National Lawyers Guild

Immigration, Asylum, and Sanctuary? A Case Study of Human Trafficking in China

Date: 
04.22.2011
Location: 
Room V, The Law School

Prof. Maria Woltjen of the Law School’s Immigrant Child Advocacy Clinic and several of her students discuss their experiences over the past year, including work on a field report on human trafficking in China.

Faculty: 
Maria Woltjen

Directing Traffic: The Migration Patterns and Consequences of Human Trafficking

Date: 
04.21.2011
Location: 
Room V

Prof. Charlotte Walker, head of the Human Rights Department at the University of Chicago, considers the impact of migration and criminal laws on sex trafficking—and vice versa—using in particular data and information from the EU, Turkey, and the Near East.

Pro Bono Coffee Mess (Part of Human Trafficking Series)

Date: 
04.20.2011
Location: 
Green Lounge

Join local non-profit organizations, PILS, and Susan Curry in the Green Lounge for a special Pro Bono Coffee Mess.  Organizations specializing and/or dealing with human trafficking, domestic violence, and gender violence victims will be on hand to provide information on legal and non-legal volunteer opportunities.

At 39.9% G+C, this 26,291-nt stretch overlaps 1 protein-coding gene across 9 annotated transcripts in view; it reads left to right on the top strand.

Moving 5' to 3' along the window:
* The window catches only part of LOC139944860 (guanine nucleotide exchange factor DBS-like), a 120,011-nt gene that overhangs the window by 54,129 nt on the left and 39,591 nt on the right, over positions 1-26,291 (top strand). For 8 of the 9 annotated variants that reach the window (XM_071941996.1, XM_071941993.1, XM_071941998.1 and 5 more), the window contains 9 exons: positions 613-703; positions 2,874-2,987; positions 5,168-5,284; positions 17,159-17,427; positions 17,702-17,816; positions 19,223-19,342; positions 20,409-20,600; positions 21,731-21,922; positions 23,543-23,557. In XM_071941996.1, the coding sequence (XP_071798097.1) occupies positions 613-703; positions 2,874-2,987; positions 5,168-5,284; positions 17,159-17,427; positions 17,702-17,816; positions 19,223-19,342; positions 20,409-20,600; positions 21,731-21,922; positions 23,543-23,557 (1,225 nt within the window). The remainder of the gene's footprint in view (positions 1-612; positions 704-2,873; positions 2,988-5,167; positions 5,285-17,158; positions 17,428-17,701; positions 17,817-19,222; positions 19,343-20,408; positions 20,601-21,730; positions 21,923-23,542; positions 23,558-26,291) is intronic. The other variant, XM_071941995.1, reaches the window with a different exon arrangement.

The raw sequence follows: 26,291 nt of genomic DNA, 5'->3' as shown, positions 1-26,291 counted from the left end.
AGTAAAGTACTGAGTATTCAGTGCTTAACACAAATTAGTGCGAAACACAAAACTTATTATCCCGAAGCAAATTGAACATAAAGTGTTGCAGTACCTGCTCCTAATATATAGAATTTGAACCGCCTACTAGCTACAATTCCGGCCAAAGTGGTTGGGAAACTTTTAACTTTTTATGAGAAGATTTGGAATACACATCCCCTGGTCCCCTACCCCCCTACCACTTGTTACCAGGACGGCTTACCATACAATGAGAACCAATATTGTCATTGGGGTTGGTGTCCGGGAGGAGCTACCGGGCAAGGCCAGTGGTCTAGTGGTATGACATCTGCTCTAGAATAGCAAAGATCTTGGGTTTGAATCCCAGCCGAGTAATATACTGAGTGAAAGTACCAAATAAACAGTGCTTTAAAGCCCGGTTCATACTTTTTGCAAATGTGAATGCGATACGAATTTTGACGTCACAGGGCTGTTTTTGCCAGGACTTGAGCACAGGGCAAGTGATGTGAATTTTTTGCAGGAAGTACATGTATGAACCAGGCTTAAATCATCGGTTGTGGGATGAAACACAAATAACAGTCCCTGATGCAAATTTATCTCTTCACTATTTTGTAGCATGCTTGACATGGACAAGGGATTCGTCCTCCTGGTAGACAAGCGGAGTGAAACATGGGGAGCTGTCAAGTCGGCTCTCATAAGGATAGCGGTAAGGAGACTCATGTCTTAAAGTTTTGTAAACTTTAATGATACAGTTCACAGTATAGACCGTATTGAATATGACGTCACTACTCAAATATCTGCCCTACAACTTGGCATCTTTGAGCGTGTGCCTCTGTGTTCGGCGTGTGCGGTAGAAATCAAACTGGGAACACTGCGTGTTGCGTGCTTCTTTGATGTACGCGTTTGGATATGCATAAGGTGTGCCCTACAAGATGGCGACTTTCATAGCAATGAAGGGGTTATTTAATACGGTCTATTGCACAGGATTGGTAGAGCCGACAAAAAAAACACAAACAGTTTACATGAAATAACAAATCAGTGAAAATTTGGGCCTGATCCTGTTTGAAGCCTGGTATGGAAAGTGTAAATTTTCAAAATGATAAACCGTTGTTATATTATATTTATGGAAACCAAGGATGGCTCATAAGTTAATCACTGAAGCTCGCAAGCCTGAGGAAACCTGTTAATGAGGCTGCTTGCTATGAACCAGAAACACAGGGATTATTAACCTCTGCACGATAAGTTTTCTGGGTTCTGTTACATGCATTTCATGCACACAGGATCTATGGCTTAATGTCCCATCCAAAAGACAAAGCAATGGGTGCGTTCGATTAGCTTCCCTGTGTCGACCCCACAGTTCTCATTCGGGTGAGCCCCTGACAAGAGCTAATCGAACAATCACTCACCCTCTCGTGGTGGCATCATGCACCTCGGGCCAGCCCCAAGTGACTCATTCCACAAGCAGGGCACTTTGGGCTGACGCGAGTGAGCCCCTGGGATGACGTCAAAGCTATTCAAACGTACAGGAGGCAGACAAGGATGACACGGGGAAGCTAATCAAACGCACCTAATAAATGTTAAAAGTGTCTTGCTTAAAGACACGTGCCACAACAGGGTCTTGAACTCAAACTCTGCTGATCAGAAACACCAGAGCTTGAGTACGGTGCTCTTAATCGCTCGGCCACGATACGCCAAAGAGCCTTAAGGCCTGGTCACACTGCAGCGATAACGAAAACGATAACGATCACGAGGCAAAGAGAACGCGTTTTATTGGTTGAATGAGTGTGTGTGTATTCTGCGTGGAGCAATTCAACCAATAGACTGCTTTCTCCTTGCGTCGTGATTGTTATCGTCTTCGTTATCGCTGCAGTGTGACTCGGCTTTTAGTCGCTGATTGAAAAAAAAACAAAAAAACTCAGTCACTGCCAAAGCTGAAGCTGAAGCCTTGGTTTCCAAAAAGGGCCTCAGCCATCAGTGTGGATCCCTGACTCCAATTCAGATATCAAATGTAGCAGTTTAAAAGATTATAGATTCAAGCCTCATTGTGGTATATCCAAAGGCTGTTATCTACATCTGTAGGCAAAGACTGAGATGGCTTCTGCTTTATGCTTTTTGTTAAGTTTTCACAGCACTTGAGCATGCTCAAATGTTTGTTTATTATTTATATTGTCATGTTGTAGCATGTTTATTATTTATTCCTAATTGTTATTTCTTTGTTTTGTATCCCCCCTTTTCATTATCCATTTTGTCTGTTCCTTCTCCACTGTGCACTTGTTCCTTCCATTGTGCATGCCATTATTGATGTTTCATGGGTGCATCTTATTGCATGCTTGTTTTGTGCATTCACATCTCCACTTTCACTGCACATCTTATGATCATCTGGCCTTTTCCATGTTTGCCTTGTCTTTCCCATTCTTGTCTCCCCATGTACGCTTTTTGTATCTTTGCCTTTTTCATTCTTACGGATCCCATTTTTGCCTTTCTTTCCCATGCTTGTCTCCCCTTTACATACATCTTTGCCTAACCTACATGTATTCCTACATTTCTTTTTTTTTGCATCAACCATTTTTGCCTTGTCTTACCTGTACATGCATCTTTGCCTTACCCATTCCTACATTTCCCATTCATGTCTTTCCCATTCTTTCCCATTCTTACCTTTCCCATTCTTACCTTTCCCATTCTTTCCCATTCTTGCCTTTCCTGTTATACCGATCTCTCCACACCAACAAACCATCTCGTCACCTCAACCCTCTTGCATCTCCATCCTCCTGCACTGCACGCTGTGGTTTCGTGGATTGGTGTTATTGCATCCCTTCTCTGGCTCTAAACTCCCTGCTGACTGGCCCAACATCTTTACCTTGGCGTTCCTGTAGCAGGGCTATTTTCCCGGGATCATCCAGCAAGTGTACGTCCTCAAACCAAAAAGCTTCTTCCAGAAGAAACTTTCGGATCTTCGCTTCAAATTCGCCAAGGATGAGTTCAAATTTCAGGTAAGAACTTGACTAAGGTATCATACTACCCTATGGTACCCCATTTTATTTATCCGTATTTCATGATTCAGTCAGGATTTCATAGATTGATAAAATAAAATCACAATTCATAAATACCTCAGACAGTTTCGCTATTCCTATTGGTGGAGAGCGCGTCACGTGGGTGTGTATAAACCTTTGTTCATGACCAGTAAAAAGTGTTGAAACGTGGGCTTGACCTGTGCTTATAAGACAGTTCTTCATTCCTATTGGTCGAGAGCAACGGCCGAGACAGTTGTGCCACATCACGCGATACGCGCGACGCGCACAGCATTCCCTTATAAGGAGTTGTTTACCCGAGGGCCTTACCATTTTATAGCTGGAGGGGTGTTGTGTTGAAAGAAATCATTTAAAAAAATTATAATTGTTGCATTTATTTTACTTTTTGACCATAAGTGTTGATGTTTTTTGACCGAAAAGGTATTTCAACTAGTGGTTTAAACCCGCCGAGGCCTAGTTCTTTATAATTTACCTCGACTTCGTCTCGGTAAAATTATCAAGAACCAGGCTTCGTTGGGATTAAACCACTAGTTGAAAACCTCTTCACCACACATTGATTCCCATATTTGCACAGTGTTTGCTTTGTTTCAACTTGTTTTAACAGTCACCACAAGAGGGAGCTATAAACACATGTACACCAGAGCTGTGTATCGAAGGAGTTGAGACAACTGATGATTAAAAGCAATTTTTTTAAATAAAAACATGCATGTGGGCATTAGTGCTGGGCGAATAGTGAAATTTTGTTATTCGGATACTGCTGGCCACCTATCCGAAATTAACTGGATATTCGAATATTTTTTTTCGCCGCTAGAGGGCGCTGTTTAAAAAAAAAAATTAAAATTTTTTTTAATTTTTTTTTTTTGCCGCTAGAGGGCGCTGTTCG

Human Trafficking: Global Problems, Global Solutions (Afternoon Lecture)

Date: 
04.18.2011
Location: 
Courtroom

Prof. Mohamed Mattar-- of the Georgetown Law Center and Johns Hopkins University's SAIS (School of Advanced International Studies) will present his research on the constitutional limitations and judicial application of various human trafficking statutes.  Prof.

Faculty: 
M. Todd Henderson

Human Trafficking: Global Problems, Global Solutions (Lunch Panel)

Date: 
04.18.2011
Location: 
Room III

Prof. Mohamed Mattar of the Georgetown Law Center and Johns Hopkins University’s SAIS (School of Advanced International Studies) will discuss, along with Prof. Tom Ginsburg, this growing international human rights problem and the importance (and lack of) international state cooperation.

Faculty: 
Tom Ginsburg

Criminal Law Society presents "Innocent on Death Row" co-spsonsored by the ACLU, Human Rights Law Society, National Lawyers Guild, and Witness to Innocence

Date: 
11.04.2010
Location: 
Law School Room III

Randy Steidl was an average, hard-working guy from a small farming community in southern Illinois. When questioned about the 1986 murders of newlyweds Dyke and Karen Rhoads, Randy assumed the police were questioning many people in the area. He did not know either of the victims but cooperated with the police and gave a corroborated alibi for the night of the murders. It was a sho